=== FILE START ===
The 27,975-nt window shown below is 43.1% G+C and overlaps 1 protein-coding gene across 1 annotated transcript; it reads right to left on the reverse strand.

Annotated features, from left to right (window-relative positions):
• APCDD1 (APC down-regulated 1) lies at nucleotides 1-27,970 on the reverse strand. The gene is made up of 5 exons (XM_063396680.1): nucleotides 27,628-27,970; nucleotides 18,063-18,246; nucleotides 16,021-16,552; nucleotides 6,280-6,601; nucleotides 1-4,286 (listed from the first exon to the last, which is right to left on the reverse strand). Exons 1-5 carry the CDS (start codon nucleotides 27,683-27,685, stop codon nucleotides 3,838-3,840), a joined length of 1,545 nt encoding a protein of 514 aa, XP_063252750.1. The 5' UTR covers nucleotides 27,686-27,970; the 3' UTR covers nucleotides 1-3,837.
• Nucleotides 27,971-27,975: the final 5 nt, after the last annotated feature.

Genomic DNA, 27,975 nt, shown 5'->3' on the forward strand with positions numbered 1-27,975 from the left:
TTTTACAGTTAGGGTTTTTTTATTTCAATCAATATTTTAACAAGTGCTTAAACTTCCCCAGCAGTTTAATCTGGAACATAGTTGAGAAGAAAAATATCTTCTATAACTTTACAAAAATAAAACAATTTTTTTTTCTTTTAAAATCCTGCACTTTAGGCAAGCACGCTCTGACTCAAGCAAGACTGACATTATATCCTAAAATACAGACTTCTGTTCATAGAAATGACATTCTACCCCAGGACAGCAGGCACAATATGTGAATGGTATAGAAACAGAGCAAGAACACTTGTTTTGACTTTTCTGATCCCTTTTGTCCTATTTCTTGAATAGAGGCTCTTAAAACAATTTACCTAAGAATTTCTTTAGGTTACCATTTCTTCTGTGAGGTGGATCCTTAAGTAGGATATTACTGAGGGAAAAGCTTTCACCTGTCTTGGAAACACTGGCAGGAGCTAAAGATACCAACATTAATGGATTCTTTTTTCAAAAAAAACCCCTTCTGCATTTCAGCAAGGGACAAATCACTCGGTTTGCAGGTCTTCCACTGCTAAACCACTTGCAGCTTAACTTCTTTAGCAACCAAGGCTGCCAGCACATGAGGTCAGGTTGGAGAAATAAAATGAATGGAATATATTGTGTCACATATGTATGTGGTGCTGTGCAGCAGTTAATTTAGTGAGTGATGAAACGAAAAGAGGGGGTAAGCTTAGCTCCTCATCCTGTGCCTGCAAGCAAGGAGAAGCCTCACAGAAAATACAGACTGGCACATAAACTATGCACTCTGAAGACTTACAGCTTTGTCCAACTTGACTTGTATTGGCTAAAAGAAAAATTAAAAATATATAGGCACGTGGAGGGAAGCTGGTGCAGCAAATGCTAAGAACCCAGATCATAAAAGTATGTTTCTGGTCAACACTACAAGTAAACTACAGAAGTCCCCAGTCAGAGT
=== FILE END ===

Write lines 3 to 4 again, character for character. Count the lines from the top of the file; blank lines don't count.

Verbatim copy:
• APCDD1 (APC down-regulated 1) lies at nucleotides 1-27,970 on the reverse strand. The gene is made up of 5 exons (XM_063396680.1): nucleotides 27,628-27,970; nucleotides 18,063-18,246; nucleotides 16,021-16,552; nucleotides 6,280-6,601; nucleotides 1-4,286 (listed from the first exon to the last, which is right to left on the reverse strand). Exons 1-5 carry the CDS (start codon nucleotides 27,683-27,685, stop codon nucleotides 3,838-3,840), a joined length of 1,545 nt encoding a protein of 514 aa, XP_063252750.1. The 5' UTR covers nucleotides 27,686-27,970; the 3' UTR covers nucleotides 1-3,837.
• Nucleotides 27,971-27,975: the final 5 nt, after the last annotated feature.